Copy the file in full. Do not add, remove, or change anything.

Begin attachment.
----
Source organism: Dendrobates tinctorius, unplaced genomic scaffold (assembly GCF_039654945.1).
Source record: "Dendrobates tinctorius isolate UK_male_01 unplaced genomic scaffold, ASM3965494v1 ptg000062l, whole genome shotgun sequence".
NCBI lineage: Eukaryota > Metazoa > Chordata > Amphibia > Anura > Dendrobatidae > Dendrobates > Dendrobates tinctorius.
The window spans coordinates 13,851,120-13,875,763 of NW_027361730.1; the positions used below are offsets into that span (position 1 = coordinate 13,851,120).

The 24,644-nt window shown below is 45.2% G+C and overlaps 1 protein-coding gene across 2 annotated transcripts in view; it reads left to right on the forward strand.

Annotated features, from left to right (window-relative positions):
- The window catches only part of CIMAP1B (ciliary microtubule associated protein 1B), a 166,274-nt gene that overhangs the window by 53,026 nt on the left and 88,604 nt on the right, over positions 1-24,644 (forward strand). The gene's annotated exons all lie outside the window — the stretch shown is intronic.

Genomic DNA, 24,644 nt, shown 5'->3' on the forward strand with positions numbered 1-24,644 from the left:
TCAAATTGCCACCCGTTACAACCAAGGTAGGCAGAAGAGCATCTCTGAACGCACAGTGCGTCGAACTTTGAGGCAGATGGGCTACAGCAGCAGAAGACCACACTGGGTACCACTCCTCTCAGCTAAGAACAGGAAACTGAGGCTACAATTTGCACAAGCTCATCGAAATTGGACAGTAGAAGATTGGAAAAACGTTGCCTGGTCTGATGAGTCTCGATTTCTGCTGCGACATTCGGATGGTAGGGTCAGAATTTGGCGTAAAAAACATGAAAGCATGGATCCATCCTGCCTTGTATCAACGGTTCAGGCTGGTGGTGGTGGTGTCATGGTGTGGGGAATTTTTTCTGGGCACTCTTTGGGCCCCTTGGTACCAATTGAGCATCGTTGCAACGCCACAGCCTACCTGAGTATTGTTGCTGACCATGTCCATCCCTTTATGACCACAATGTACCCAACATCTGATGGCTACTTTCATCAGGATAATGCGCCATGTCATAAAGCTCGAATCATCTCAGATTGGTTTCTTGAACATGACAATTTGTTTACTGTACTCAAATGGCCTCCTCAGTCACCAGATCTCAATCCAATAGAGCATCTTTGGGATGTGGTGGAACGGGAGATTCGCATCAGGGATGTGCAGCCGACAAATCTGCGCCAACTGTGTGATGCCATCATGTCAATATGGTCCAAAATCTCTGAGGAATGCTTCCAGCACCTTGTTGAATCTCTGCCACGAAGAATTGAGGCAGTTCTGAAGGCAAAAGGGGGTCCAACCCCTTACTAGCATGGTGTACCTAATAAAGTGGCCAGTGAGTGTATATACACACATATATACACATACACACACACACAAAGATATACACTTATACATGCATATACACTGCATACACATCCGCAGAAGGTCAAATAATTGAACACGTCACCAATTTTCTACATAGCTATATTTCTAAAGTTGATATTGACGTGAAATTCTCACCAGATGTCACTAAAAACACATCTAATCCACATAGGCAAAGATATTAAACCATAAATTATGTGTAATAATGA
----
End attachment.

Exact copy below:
Source organism: Dendrobates tinctorius, unplaced genomic scaffold (assembly GCF_039654945.1).
Source record: "Dendrobates tinctorius isolate UK_male_01 unplaced genomic scaffold, ASM3965494v1 ptg000062l, whole genome shotgun sequence".
NCBI lineage: Eukaryota > Metazoa > Chordata > Amphibia > Anura > Dendrobatidae > Dendrobates > Dendrobates tinctorius.
The window spans coordinates 13,851,120-13,875,763 of NW_027361730.1; the positions used below are offsets into that span (position 1 = coordinate 13,851,120).

The 24,644-nt window shown below is 45.2% G+C and overlaps 1 protein-coding gene across 2 annotated transcripts in view; it reads left to right on the forward strand.

Annotated features, from left to right (window-relative positions):
- The window catches only part of CIMAP1B (ciliary microtubule associated protein 1B), a 166,274-nt gene that overhangs the window by 53,026 nt on the left and 88,604 nt on the right, over positions 1-24,644 (forward strand). The gene's annotated exons all lie outside the window — the stretch shown is intronic.

Genomic DNA, 24,644 nt, shown 5'->3' on the forward strand with positions numbered 1-24,644 from the left:
TCAAATTGCCACCCGTTACAACCAAGGTAGGCAGAAGAGCATCTCTGAACGCACAGTGCGTCGAACTTTGAGGCAGATGGGCTACAGCAGCAGAAGACCACACTGGGTACCACTCCTCTCAGCTAAGAACAGGAAACTGAGGCTACAATTTGCACAAGCTCATCGAAATTGGACAGTAGAAGATTGGAAAAACGTTGCCTGGTCTGATGAGTCTCGATTTCTGCTGCGACATTCGGATGGTAGGGTCAGAATTTGGCGTAAAAAACATGAAAGCATGGATCCATCCTGCCTTGTATCAACGGTTCAGGCTGGTGGTGGTGGTGTCATGGTGTGGGGAATTTTTTCTGGGCACTCTTTGGGCCCCTTGGTACCAATTGAGCATCGTTGCAACGCCACAGCCTACCTGAGTATTGTTGCTGACCATGTCCATCCCTTTATGACCACAATGTACCCAACATCTGATGGCTACTTTCATCAGGATAATGCGCCATGTCATAAAGCTCGAATCATCTCAGATTGGTTTCTTGAACATGACAATTTGTTTACTGTACTCAAATGGCCTCCTCAGTCACCAGATCTCAATCCAATAGAGCATCTTTGGGATGTGGTGGAACGGGAGATTCGCATCAGGGATGTGCAGCCGACAAATCTGCGCCAACTGTGTGATGCCATCATGTCAATATGGTCCAAAATCTCTGAGGAATGCTTCCAGCACCTTGTTGAATCTCTGCCACGAAGAATTGAGGCAGTTCTGAAGGCAAAAGGGGGTCCAACCCCTTACTAGCATGGTGTACCTAATAAAGTGGCCAGTGAGTGTATATACACACATATATACACATACACACACACACAAAGATATACACTTATACATGCATATACACTGCATACACATCCGCAGAAGGTCAAATAATTGAACACGTCACCAATTTTCTACATAGCTATATTTCTAAAGTTGATATTGACGTGAAATTCTCACCAGATGTCACTAAAAACACATCTAATCCACATAGGCAAAGATATTAAACCATAAATTATGTGTAATAATGA